NSW Court decision – challenging how a local government allocates resources Back

Consider this: your local government operates and maintains a small aerodrome, where a small aircraft is coming in to land. Unfortunately, it collides with a kangaroo.

Local governments are faced with unforeseen risks every day; kangaroos pose an increasingly prevalent risk. These native animals cause a variety of issues when it comes to a liability claim.

A recent NSW Court of Appeal concluded a local government "could not be found to be in breach of duty where it failed to take a precaution in circumstances where a decision to implement the precaution would impact present and future expenditure in other areas."

Originally, the trial Judge found the local government liable on the basis that it should have:

  • Allocated further resources
  • Issued a notice to airmen (NOTAM) to inform aerodrome users of increased kangaroo activity
  • Erected a kangaroo proof fence.

It was argued an increase in kangaroo activity sparked a greater duty on the local government to take further precautions to prevent kangaroos entering the site.

The Court of Appeal disagreed with the trial Judge's decision, denying any increase in kangaroo activity was relevant at the time of the collision. Perhaps more importantly, it focused on the application of Section 42 of the Civil Liability Act 2002 (NSW), which protects a local government's allocation of resources to perform its functions from challenge.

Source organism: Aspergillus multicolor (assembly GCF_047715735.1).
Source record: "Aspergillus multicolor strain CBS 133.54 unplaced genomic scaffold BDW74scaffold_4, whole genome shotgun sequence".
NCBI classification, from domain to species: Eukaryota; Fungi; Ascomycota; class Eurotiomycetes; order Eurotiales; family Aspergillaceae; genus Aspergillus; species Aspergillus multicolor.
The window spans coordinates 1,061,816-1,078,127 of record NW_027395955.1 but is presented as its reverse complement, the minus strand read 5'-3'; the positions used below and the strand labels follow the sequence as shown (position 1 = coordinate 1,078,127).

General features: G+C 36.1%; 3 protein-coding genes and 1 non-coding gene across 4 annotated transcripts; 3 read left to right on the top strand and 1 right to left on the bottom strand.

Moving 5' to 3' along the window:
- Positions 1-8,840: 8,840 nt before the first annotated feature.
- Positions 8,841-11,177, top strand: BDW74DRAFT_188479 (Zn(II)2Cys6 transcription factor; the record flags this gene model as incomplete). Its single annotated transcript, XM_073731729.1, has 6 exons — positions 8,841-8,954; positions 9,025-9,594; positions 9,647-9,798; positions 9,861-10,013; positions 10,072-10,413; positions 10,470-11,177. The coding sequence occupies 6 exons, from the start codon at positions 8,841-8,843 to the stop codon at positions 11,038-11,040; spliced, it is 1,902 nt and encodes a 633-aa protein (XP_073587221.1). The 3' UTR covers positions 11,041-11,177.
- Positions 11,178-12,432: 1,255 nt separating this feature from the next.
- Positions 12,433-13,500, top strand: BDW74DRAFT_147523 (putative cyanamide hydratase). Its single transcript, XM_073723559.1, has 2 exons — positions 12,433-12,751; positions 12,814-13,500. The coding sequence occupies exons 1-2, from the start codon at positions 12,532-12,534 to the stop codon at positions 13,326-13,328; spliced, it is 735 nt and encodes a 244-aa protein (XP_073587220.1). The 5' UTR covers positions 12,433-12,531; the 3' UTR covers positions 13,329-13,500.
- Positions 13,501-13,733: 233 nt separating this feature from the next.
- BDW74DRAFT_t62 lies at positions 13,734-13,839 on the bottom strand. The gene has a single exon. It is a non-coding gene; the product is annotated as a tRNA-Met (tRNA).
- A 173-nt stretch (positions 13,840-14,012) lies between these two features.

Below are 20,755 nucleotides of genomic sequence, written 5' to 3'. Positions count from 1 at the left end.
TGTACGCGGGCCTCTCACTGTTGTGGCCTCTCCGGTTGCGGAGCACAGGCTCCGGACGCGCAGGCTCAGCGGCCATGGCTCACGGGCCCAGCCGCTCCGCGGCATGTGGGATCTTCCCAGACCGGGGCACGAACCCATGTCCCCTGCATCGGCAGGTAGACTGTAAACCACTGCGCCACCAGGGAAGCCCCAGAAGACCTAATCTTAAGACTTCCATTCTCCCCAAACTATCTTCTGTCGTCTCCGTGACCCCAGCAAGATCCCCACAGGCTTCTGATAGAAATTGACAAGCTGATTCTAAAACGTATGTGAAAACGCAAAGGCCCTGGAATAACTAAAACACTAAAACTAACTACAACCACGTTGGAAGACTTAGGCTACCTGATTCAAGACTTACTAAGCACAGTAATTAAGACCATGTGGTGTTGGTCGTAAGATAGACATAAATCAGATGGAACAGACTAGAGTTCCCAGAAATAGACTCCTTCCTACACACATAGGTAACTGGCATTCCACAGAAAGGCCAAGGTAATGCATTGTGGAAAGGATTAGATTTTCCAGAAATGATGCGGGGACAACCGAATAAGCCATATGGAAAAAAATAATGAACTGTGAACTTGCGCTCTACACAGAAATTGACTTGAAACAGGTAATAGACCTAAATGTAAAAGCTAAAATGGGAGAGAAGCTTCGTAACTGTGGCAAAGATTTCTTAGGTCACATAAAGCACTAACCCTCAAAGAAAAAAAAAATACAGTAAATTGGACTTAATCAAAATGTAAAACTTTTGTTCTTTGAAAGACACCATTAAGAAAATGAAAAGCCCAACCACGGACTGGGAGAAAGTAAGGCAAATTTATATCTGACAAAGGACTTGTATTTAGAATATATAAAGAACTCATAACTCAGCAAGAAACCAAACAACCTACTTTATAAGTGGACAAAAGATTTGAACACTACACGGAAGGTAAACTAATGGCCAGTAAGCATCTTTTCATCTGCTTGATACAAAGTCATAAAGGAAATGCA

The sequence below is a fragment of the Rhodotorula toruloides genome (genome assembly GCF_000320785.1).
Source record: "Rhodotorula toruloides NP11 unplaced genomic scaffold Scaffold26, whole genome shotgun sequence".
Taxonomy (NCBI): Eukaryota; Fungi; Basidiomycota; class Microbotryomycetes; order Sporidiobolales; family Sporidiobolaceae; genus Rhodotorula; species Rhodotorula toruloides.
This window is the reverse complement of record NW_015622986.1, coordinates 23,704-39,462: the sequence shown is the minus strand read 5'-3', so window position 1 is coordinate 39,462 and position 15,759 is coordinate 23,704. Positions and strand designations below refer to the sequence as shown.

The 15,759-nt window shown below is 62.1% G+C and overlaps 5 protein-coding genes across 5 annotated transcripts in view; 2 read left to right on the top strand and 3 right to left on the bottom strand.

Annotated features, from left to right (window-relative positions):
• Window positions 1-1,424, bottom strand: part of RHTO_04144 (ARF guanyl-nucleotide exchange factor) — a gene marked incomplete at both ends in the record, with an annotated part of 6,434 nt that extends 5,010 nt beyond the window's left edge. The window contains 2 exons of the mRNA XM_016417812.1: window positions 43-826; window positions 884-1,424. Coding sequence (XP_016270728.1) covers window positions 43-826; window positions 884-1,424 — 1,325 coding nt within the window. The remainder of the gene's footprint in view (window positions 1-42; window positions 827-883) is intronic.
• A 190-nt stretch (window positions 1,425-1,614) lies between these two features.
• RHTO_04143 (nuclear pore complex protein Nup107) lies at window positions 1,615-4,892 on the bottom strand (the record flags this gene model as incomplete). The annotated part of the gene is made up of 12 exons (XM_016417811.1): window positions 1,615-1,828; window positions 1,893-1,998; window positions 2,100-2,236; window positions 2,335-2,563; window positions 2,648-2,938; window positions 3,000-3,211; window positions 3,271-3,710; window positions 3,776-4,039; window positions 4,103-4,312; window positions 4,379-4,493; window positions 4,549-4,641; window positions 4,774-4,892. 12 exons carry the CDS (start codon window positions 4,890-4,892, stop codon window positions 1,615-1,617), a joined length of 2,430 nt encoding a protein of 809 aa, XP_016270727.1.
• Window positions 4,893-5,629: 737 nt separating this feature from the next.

The trial Judge originally concluded the local government's operation of the aerodrome was not a function it was required to perform, such as water drainage or roads. Rather, the operation of the aerodrome was performed as a general power and therefore Section 42 was not applicable. However, the Court of Appeal confirmed Section 42 was applicable, as there was no distinction of the local government's powers.

There are similar provisions in Section 5W of the Civil Liability Act (WA) which assist in defending a claim in which a local government's resources capability to take further precautions in certain circumstances are challenged. Overturning the original trial decision in this matter is a good result.